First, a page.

First Aid Response in Remote Locations
Emergencies happen across the country on a daily basis. However, when a severe injury or illness occurs in remote areas, there is a chance that local emergency response may be delayed. The best way to deal with any type of emergency is to prepare.
Accidents and injuries are preventable if you prepare yourself for the environment you are about to go. Spending time in the remote outdoors means wearing the right clothes, eating enough food, and carrying a first aid kit.
Plan for An Emergency
The first thing you should do prior to your departure is to create an emergency response. Follow this first aid safety guide:
- Make sure your first aid kit is up-to-date and well-stocked before your trip
- Check weather reports on the dates you will travel and pre-plan routes thoroughly.
- Have enough food and water to last you at least 72 hours in case you get stranded
- Create a record of everyone’s medical history. Everyone should know or at least have access to where to find those records when needed.
- Assign who will be the leader if a First Aid emergency occurs
Trauma Management Plan
If you or anyone from your group suffers from a serious injury such as a broken leg or bleeding injury – you must follow a trauma management plan while waiting for EMS to arrive.
Step 1: Do an assessment
Assess for danger. Make sure you and other bystanders are safe and will not come to any harm while the incident develops. Wear sterile gloves, if possible, to avoid cross-contamination.
Proceed with casualty assessment. Is the person injured, or are there any signs of bleeding, dislocation, and difficulty breathing? If the person suffers from any of these, call triple zero (000) immediately.
Step 2: Check for Breathing
If the person is conscious, ask if they can breathe properly – if the answer is yes, ask them to take deep normal breaths. If the person is having breathing difficulty, they may have suffered from a chest injury. The best thing you can do is roll them on their side to assist breathing and proceed with giving CPR.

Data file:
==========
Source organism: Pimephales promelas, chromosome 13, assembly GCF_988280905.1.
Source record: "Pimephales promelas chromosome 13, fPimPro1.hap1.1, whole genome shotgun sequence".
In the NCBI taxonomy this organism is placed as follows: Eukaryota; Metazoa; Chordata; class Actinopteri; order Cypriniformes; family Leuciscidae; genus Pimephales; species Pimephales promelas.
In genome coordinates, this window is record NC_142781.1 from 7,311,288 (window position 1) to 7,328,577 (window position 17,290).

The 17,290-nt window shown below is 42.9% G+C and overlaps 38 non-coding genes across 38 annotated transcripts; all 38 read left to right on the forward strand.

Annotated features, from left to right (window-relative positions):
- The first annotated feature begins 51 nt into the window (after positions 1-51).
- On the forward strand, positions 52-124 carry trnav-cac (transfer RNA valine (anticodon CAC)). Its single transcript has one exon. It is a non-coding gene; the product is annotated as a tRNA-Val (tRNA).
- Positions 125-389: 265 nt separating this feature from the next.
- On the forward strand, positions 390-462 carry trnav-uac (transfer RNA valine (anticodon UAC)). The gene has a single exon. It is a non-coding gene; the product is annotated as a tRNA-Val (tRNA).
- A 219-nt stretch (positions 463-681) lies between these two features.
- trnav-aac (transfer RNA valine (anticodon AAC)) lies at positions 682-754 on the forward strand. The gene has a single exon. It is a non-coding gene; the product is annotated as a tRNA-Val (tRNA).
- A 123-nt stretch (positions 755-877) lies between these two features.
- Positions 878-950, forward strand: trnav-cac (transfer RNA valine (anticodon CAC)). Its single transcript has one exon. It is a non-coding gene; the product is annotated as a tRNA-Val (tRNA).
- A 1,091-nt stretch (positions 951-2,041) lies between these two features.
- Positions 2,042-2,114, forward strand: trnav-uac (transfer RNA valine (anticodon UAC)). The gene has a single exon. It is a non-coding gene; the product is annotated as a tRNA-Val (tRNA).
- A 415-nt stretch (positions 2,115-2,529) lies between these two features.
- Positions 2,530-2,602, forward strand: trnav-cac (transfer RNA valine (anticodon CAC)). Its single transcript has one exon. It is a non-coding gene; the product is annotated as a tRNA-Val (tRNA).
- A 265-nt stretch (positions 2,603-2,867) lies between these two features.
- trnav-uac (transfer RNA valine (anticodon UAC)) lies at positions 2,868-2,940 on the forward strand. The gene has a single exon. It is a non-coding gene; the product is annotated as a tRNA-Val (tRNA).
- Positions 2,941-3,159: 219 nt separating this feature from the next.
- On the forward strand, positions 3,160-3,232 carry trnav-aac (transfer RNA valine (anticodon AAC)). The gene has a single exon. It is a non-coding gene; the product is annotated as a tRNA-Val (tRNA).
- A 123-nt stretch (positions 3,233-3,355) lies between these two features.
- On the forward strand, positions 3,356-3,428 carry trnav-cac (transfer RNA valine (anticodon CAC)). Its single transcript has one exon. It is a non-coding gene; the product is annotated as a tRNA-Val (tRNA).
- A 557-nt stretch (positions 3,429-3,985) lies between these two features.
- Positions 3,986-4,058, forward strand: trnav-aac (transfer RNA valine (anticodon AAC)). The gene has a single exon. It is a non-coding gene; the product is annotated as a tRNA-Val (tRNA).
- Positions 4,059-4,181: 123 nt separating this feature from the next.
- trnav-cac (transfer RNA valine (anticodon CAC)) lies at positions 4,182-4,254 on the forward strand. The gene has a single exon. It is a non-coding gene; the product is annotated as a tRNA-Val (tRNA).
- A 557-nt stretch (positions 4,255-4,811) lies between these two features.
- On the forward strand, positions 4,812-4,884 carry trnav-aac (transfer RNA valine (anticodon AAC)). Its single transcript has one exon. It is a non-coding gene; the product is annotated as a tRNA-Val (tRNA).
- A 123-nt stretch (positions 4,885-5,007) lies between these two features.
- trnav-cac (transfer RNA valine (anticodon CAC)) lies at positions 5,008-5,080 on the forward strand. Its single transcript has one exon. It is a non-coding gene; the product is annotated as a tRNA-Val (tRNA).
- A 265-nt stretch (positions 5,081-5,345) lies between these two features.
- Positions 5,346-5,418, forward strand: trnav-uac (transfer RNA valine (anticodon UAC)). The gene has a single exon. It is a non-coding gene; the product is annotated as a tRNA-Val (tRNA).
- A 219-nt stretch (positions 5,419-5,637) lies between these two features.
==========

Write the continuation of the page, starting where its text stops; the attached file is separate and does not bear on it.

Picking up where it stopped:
Step 3: Stop the Bleed
If there is a lot of blood coming from the wound, the priority is to stop it. If your remote first aid kit does not contain the right bandage, use clothing or a towel instead. Hold the material firmly around the wound and apply pressure until the bleeding stops.
Step 4: Stay and Monitor
Stay with the person until further assistance arrives and is ready to take over. While waiting, monitor their condition and give continuous care until they are given medical assistance or until they recover.
If you are someone whose interests, activities, or employment takes you to remote locations, first aid training would be beneficial for you.
You will gain the skills and knowledge to provide ongoing care to an ill or injured person over a long time. The training is ideal for people who spend time in remote areas where medical aid access may be difficult or delayed. These include alpine, desert, marine, rural, and tropical environments.
Learn a wide range of first aid topics, including prolonged care, infection control in remote incidents, managing the deteriorating casualty, rescue procedure, evacuation, and more. Overall, a provide first aid course will give you the confidence to act in any first aid situation.
Talk to us today about getting trained. We also offer corporate first aid training for you and your team at a discounted price.